Why rush will keep the DNSc

Joyce K. Keithley, Deborah Gross, Mary E. Johnson, Judith McCann, Sandra Faux, Maureen Shekleton, Betty Horton, John E. Traufant

Research output: Contribution to journalArticlepeer-review

Abstract

Surveys of research-intensive doctoral programs in nursing reveal few differences between the doctor of nursing science (DNSc) and the doctor of philosophy (PhD) degrees in nursing. Yet the proportion of DNSc programs relative to PhD programs in nursing has declined progressively over the past 10 years. Recently, Rush University College of Nursing formed a task force to examine whether Rush should continue to offer the DNSc degree or change to a PhD in nursing program. Task force members interviewed 21 nurse leaders representing 18 universities granting doctoral degrees in nursing about their perceptions of the DNSc and PhD in nursing degrees, the focus of their doctoral programs, why their nursing school chose the degree it currently offers, and whether Rush should retain the DNSc degree. This article describes the results of those interviews, how their comments helped the task force re-evaluate its goals for doctoral education, and the rationale for ultimately choosing to retain the DNSc degree.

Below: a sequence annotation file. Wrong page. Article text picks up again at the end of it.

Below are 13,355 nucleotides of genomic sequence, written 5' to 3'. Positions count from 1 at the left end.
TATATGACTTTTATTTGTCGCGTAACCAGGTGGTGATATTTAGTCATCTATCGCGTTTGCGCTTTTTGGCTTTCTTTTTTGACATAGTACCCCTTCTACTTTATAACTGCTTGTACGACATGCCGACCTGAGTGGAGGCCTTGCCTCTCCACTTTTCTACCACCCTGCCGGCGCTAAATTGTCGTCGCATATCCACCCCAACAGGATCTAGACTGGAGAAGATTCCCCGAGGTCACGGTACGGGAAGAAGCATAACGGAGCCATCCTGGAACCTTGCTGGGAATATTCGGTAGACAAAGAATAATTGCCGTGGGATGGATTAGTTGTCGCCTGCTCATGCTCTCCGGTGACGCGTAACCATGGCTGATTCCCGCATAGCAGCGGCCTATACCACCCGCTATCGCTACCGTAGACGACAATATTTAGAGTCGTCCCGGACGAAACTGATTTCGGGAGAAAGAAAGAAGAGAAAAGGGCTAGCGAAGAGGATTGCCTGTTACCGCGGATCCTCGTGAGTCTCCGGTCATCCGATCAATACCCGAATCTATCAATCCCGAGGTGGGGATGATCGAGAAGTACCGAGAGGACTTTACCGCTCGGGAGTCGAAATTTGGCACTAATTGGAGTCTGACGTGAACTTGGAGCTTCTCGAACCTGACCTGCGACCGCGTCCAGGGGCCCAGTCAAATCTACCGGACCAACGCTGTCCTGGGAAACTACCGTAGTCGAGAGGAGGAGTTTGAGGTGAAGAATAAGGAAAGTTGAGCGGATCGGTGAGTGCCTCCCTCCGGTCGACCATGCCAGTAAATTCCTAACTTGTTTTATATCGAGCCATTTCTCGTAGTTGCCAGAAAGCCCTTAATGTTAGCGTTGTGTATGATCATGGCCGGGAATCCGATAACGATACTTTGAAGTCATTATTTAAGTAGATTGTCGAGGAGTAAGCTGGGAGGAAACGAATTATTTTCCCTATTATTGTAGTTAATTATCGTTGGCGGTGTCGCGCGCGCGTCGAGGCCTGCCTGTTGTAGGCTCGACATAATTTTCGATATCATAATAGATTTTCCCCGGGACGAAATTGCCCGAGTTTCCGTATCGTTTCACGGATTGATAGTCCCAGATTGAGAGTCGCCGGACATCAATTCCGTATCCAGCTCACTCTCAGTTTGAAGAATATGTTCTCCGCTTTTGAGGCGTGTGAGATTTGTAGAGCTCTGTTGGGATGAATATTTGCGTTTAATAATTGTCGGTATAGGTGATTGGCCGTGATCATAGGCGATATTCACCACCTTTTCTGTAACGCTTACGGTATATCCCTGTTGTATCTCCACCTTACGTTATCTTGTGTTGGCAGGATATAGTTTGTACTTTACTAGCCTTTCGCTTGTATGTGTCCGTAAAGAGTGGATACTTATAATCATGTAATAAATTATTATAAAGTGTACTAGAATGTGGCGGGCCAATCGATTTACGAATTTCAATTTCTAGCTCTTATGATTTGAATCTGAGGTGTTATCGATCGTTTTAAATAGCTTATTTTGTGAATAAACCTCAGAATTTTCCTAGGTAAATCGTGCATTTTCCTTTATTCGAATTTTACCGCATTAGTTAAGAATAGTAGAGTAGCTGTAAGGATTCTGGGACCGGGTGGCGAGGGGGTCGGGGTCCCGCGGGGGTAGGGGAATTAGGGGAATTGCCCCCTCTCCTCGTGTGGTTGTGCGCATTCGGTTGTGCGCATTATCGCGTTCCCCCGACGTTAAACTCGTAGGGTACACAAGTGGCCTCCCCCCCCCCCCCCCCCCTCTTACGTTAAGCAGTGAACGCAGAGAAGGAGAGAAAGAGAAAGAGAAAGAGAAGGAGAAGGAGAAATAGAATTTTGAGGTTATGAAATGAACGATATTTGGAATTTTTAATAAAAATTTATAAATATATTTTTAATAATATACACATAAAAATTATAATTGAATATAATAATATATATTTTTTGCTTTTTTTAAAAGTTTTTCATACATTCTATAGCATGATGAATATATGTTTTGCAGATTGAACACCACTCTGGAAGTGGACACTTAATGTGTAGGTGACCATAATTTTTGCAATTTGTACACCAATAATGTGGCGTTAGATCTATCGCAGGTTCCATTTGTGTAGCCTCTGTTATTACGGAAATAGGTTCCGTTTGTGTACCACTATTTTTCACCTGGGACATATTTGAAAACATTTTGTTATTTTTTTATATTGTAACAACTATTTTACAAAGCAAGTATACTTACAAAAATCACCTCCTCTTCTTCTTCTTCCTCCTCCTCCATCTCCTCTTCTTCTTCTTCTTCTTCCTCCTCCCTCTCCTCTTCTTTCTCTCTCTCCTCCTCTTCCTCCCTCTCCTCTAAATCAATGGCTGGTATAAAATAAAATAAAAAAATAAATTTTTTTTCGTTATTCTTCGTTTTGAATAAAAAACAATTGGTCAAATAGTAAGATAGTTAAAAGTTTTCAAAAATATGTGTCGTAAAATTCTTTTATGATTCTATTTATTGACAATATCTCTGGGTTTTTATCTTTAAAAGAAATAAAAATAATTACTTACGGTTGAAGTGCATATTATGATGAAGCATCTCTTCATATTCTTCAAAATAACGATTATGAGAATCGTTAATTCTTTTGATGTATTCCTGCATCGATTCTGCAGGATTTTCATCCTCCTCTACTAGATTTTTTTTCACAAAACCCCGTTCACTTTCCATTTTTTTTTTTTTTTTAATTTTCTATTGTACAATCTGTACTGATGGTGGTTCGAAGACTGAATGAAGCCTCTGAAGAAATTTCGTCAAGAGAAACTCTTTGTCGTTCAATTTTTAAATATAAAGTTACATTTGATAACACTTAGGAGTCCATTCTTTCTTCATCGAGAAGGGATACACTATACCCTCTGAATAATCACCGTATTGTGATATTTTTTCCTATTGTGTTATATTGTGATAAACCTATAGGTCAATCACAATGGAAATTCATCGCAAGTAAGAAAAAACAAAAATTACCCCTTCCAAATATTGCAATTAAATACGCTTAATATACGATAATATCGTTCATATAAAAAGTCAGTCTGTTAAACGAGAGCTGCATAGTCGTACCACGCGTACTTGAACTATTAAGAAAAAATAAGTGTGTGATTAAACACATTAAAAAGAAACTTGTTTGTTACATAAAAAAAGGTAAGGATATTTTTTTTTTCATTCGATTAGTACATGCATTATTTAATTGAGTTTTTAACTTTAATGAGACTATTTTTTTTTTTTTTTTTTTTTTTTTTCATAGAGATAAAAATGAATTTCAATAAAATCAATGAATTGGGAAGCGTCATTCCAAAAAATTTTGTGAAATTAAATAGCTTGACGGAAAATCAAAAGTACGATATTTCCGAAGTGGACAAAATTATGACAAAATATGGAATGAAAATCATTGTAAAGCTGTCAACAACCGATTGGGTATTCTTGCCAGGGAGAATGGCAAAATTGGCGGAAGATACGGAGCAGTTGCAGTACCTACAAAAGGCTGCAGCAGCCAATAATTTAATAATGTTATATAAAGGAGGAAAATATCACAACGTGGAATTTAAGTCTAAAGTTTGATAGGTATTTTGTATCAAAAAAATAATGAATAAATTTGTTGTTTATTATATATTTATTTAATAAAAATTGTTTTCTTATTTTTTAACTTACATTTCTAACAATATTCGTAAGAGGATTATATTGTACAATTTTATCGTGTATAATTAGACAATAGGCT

Original languageEnglish (US)
Pages (from-to)223-229
Number of pages7
JournalJournal of Professional Nursing
Volume19
Issue number4
DOIs
StatePublished - Jan 1 2003
Externally publishedYes

Keywords

  • Doctoral education
  • Nursing
  • Research doctorate

ASJC Scopus subject areas

  • Nursing(all)

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